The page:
“In this country a graduate starts off in the public sector with a salary of €775 a month, or €9,300 a year, and we are being told that wages will be frozen for the next decade and that every tax imaginable will be increased. How will people make ends meet? It has got to the point where a social explosion is inevitable and it will come sooner rather than later.”
Finally, from CBC:
Greek workers stayed at home on Thursday to protest austerity measures, in the biggest domestic challenge to Alexis Tsipras’s government since he was re-elected in September on a promise to cushion the impact of years of economic hardship.
Public transport was severely disrupted Thursday, with the Athens metro not running, bus and trolley routes reduced and ferries tied up in port. The strike shut down museums, schools and pharmacies, while state hospitals were functioning with emergency staff.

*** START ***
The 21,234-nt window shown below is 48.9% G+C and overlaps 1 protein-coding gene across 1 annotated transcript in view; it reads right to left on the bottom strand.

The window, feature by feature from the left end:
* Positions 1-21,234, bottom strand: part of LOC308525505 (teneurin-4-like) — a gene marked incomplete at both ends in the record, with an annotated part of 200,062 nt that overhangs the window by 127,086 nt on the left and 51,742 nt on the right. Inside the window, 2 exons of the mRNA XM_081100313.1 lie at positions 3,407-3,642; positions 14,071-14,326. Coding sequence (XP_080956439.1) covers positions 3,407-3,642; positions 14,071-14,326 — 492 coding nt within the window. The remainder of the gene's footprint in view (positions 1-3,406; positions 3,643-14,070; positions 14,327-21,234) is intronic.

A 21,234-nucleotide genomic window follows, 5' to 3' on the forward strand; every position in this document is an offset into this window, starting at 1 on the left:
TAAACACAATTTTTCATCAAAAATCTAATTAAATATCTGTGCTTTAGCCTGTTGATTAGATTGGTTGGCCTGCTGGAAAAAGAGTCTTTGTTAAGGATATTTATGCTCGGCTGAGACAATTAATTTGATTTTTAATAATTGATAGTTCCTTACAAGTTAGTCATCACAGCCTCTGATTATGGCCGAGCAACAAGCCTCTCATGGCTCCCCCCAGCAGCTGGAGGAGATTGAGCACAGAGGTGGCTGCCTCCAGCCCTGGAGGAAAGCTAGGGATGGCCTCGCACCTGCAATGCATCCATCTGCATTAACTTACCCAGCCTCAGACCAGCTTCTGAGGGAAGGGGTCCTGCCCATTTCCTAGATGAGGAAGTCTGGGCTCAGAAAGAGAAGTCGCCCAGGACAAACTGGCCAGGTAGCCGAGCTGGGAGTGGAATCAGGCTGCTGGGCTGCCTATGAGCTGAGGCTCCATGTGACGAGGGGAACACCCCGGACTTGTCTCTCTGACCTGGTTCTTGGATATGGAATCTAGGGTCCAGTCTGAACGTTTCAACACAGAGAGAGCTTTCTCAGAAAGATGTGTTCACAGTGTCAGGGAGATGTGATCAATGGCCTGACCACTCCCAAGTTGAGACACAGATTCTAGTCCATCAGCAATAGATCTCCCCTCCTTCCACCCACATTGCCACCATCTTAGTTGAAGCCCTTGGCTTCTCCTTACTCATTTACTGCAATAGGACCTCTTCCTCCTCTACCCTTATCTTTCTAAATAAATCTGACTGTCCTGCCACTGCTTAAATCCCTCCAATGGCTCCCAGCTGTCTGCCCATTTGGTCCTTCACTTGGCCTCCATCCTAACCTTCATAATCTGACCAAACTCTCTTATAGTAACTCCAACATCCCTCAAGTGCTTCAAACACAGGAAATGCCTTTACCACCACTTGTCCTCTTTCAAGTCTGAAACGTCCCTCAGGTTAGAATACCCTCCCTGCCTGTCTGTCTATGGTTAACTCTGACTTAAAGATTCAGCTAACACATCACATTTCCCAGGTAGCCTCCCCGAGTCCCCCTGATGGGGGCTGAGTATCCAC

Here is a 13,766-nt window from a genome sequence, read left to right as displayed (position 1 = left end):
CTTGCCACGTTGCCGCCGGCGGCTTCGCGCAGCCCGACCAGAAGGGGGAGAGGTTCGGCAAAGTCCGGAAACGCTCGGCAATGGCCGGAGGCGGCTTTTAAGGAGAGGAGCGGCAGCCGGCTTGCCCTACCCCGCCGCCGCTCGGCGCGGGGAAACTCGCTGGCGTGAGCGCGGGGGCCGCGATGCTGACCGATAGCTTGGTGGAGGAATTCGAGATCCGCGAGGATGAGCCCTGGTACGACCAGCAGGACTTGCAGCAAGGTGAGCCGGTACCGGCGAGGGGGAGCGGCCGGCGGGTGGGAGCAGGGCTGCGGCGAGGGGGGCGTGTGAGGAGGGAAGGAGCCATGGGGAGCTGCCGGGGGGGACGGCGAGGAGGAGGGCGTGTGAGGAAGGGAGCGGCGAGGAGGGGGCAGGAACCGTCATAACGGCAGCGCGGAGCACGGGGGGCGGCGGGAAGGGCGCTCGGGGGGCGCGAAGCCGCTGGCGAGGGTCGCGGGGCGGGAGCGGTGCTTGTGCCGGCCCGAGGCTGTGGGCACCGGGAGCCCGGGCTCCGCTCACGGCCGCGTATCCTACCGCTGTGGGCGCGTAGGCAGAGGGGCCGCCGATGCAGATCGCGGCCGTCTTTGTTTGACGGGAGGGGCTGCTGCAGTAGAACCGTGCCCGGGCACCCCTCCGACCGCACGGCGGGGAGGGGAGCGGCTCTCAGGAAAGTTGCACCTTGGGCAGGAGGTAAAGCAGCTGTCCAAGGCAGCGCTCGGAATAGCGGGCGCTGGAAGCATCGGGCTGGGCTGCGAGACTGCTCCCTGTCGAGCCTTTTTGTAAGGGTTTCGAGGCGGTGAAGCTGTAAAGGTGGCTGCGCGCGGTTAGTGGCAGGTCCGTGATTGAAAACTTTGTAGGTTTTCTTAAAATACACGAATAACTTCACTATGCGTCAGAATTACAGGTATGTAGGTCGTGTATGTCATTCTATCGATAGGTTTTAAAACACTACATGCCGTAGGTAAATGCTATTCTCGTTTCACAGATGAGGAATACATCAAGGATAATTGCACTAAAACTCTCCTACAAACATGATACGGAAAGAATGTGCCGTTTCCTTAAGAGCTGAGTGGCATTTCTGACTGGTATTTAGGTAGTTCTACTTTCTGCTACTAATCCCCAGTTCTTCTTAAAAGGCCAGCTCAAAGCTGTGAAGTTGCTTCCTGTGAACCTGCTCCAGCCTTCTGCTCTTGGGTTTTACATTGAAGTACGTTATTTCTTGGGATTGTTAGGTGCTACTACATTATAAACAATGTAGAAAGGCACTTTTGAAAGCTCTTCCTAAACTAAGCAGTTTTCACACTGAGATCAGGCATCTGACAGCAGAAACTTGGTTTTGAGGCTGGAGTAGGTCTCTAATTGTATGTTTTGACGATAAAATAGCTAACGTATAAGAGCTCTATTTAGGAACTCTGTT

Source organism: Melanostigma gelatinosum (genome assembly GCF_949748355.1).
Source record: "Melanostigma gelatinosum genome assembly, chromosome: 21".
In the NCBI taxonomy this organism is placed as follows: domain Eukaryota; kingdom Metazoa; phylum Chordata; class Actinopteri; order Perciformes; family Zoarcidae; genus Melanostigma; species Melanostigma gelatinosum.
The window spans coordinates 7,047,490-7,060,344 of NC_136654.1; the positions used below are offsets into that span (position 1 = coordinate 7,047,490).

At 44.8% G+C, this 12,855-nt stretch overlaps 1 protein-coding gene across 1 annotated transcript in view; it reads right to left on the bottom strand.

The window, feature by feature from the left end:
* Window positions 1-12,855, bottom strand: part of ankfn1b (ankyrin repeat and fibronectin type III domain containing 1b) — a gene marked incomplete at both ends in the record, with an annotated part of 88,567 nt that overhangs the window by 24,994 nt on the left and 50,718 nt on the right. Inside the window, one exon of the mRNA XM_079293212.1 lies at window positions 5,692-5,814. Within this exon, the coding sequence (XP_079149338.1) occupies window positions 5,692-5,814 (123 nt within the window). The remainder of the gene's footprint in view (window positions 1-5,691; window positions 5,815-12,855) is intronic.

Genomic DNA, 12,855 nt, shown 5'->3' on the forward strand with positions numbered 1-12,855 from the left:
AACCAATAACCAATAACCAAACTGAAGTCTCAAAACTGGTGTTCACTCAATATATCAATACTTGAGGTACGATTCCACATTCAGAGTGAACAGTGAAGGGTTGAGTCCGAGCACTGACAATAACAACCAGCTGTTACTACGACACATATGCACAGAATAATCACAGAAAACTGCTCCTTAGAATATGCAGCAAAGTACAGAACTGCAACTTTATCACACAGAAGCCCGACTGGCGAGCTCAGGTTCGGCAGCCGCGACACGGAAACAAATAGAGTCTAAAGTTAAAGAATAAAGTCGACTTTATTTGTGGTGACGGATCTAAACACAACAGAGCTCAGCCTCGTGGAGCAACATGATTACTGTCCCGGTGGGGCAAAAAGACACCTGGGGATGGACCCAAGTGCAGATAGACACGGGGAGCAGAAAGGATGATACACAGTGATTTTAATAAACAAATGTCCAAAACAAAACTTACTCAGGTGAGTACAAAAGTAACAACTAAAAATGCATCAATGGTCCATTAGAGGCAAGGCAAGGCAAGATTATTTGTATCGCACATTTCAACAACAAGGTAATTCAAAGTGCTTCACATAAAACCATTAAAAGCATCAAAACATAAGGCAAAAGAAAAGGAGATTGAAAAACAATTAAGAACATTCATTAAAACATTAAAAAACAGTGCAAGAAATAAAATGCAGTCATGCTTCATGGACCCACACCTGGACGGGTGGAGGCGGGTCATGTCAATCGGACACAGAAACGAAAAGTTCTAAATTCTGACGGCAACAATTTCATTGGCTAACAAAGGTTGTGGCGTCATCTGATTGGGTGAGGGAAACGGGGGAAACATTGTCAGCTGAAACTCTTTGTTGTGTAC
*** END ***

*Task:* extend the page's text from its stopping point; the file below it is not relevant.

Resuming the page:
More than a dozen domestic flights were cancelled, while journalists also walked off the job, pulling news bulletins off the air except to report strike news.
Here, apparently, is what the beginning of a “social explosion” looks like:
So we suppose the lesson here for the troika is that you may be able to subvert the will of the people in the short term by forcing democratically elected officials to choose between their election mandate and financial ruin/depression, but that only serves to enrage an electorate that clearly was already fed up in the first place.
Obviously, this is decidedly untenable scenario and if there is indeed a rash of massive protests that causes public (and private) services to go dark for days at a time, something will have to change politically and that, in turn, sets the stage for yet another showdown with the troika. Case in point… here’s the Belgian finance minister’s response:
And last but not least, the latest jobs data for the country is out on Thursday. Unemployment is still exceptionally high, coming in at 24.6% in August with youth unemployment hovering near 50%:
Reprinted with permission from Zero Hedge.